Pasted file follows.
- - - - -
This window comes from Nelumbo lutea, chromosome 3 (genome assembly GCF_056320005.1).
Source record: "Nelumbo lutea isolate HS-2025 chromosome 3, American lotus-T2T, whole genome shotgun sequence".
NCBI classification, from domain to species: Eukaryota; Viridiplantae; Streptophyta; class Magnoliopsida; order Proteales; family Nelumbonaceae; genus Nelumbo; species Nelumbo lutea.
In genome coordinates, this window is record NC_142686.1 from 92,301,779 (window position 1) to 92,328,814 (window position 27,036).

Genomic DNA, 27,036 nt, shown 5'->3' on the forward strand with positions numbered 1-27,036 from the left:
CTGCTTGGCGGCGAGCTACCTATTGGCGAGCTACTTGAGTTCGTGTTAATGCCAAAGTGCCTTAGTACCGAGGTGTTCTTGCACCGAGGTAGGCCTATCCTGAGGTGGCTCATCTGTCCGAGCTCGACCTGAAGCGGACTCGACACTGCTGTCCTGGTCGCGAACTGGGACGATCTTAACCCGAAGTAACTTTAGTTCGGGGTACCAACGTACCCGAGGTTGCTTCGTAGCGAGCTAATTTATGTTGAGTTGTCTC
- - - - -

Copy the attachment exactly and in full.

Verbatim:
This window comes from Nelumbo lutea, chromosome 3 (genome assembly GCF_056320005.1).
Source record: "Nelumbo lutea isolate HS-2025 chromosome 3, American lotus-T2T, whole genome shotgun sequence".
NCBI classification, from domain to species: Eukaryota; Viridiplantae; Streptophyta; class Magnoliopsida; order Proteales; family Nelumbonaceae; genus Nelumbo; species Nelumbo lutea.
In genome coordinates, this window is record NC_142686.1 from 92,301,779 (window position 1) to 92,328,814 (window position 27,036).

Genomic DNA, 27,036 nt, shown 5'->3' on the forward strand with positions numbered 1-27,036 from the left:
CTGCTTGGCGGCGAGCTACCTATTGGCGAGCTACTTGAGTTCGTGTTAATGCCAAAGTGCCTTAGTACCGAGGTGTTCTTGCACCGAGGTAGGCCTATCCTGAGGTGGCTCATCTGTCCGAGCTCGACCTGAAGCGGACTCGACACTGCTGTCCTGGTCGCGAACTGGGACGATCTTAACCCGAAGTAACTTTAGTTCGGGGTACCAACGTACCCGAGGTTGCTTCGTAGCGAGCTAATTTATGTTGAGTTGTCTC